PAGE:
Through their words I felt God remind me that even if my worst case scenario happens, it’s usually not as bad as I think it will be. No matter what happens, I am still loved.

And further, in my moment of exposure, when I had the chance to run, I didn’t.  Instead of being met with fingers pointing at me when I felt vulnerable and exposed, my community welcomed me with encouragement, truth, and open arms.  Their support gave me the courage to lean into my discomfort and stay.

It has been through many different circumstances over time that I’ve become more awake to my struggles, and the lies I’ve believed.  Through these moments God has given me countless opportunities for growth and healing. 

There are always more layers to peel back.

More healing to be had.

And more freedom to be experienced.

It’s easy to slip into believing that to be worthy of love and acceptance I have to be perfect.  Sometimes it’s subtle, and only through flawed moments that I realize I’ve slid back into this perfection mindset.

The truth is I am not perfect, I never will be.  (This wasn’t the first time I realized this, and it won’t be the last.)

But the deeper truth is that I’ve been loved all along in my imperfections.



This series is a part of The Refined Collective.  Be sure +  check out these lovely ladies + their thoughts on Layers: Lauren ScruggsRebecca Hajek, Erica ChenTutti del Monte, Jackie Viramontez,  Brynna WatkinsJulien Garman, Sarah Shreves





Inspiration / Life / Refined by Fire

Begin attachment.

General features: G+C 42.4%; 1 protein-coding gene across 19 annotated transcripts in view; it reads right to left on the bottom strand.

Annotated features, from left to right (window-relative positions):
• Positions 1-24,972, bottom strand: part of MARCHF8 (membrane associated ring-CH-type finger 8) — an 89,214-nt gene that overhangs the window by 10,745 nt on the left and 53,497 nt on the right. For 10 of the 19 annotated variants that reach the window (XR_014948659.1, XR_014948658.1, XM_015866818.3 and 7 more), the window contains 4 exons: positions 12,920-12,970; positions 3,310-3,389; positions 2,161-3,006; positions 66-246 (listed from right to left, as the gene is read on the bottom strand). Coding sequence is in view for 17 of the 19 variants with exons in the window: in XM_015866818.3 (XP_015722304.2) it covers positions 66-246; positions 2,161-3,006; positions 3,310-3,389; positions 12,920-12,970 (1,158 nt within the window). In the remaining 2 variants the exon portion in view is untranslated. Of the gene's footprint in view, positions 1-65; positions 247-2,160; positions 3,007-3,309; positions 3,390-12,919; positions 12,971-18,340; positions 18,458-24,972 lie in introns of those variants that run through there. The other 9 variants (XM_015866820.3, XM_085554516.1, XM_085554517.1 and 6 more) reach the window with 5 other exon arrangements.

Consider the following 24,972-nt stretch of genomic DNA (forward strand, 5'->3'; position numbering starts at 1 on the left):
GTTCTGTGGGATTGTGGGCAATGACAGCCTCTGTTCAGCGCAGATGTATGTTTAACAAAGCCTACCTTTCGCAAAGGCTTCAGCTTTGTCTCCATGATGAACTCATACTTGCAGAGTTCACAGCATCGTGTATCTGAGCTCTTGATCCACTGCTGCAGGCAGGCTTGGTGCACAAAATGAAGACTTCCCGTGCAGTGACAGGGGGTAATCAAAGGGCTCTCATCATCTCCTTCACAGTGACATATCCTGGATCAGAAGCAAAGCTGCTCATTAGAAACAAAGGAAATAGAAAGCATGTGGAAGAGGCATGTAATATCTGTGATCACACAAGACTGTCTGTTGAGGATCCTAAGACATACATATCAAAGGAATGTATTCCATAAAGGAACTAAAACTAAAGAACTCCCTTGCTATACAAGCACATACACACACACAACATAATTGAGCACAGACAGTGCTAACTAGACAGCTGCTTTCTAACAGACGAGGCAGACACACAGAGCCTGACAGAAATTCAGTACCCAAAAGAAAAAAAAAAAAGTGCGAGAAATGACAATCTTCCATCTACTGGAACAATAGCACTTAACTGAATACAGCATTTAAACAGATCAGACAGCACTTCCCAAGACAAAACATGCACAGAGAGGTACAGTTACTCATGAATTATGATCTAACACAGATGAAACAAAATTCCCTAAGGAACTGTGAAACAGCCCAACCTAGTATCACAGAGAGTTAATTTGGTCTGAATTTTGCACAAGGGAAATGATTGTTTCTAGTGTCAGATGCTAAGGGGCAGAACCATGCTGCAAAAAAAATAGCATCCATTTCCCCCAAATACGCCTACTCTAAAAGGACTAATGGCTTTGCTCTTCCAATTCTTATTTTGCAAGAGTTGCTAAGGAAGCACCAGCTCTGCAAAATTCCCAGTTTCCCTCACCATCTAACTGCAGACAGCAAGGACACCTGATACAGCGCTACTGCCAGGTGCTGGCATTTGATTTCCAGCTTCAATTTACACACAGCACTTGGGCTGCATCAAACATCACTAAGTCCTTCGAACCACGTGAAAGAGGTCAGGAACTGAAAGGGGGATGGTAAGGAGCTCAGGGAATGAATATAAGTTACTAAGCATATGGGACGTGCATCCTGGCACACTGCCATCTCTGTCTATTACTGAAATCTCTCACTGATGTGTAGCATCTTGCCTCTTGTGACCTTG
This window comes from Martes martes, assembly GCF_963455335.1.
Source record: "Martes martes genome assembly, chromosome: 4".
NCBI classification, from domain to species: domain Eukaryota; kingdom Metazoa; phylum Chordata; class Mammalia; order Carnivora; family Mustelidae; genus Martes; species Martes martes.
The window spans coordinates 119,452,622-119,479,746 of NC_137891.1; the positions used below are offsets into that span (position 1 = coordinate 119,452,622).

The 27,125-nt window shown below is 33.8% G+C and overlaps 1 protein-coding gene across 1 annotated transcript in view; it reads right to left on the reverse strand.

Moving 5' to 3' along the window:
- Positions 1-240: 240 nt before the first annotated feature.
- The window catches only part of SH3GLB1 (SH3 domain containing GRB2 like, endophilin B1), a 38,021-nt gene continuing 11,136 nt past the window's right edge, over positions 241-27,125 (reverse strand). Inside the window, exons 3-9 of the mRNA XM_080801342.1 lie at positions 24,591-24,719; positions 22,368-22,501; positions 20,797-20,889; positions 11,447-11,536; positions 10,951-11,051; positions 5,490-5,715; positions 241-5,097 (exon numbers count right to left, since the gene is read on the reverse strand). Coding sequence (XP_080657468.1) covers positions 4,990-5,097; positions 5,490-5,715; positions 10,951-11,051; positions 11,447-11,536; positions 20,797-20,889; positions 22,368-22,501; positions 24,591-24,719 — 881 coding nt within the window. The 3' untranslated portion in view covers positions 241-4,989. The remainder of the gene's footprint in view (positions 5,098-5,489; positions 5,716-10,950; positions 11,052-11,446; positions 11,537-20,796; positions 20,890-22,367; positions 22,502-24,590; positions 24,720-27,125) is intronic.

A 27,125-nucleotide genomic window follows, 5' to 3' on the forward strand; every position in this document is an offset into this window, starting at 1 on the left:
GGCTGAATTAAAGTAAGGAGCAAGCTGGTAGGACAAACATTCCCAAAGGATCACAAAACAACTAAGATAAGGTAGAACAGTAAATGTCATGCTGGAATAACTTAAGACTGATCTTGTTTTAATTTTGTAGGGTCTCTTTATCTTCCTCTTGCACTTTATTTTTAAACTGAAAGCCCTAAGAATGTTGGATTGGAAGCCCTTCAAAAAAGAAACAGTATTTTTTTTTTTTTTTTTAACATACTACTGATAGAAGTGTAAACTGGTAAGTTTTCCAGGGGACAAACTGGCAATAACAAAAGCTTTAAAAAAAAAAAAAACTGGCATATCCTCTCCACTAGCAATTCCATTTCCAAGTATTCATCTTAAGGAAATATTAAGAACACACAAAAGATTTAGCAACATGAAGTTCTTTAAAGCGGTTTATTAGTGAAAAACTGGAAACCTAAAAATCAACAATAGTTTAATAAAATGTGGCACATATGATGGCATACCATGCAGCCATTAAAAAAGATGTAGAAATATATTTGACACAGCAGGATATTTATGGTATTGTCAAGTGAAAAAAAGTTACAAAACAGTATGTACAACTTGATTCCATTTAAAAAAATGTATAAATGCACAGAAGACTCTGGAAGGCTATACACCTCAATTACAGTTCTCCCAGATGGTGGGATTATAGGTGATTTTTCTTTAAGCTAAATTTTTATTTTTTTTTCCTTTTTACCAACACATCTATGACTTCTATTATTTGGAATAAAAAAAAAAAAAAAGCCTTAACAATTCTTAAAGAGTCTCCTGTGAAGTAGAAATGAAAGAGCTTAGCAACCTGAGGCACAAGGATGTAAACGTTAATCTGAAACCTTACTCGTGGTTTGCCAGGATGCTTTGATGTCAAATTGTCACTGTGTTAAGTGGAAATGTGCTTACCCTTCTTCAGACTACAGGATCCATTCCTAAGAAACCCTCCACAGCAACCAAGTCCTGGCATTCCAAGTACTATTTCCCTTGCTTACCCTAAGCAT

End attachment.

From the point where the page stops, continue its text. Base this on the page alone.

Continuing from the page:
Refined by Fire : Beautiful Beginnings | Arielle Estoria


Refined by Fire | Arielle Estoria

Photos c/o Dani Dazey, Vanessa ToddKara McFarlaneKaren Marie

Born and raised in foggy Northern California, Arielle Estoria Leda Wilburn is a writer, speaker and creative. Her ultimate purpose behind her work, and in life, is a diligent pursuit of instilling and reminding people of their worth through words. She is made of sass and good intentions, and has a deep love for car karaoke, brunch and flowers.

No one really told me what would happen after the jump, they just kept telling me to jump.  It was as if everyone around me knew that my life was going to be so much bigger than anything I could have imagined except me. 

The year before graduating college was filled with terrifying moments of uncertainty.

Do I go to Grad school?

Do I go home back to Northern California and live with my parents?

Do I get a “normal” job and work for ‘the man” (whoever he is) for the rest of my life?

It’s almost as if the moment you step off that stage, you have to have it all figured out: where you’re going to live and what you’re going to be.  And I missed that whole get a husband by the time you’re out of college memo, so I was figuring all of this out on my own and hardcore stressing out about it.

Refined by Fire | Arielle Estoria

Eventually that day in May came around and I walked across that stage with no plan to grab at the end of it.

I woke up the next day thinking I had missed something, this wasn’t “my plan” and I felt as though I didn’t have any purpose.

“I’m just going to move home” became my safety statement for anytime I felt like giving up, or felt scared of not knowing what was coming next.

Shortly after graduation I got a job, then another one, and another one — until having less than two jobs felt weirdly abnormal.

Refined by Fire | Arielle Estoria

I hustled all day and all night but I was happy and felt filled with purpose, until one of those jobs came crashing to an end. I wasn’t being paid, I wasn’t at peace in the work environment and I knew that bad things were happening behind closed doors.

I had to leave, but I grieved the loss of a connection I had hoped would make all my dreams of becoming a poet come true.

I was back to not one or two but six jobs – doing all that work just to (barely) feed one person.

What in the world was I doing?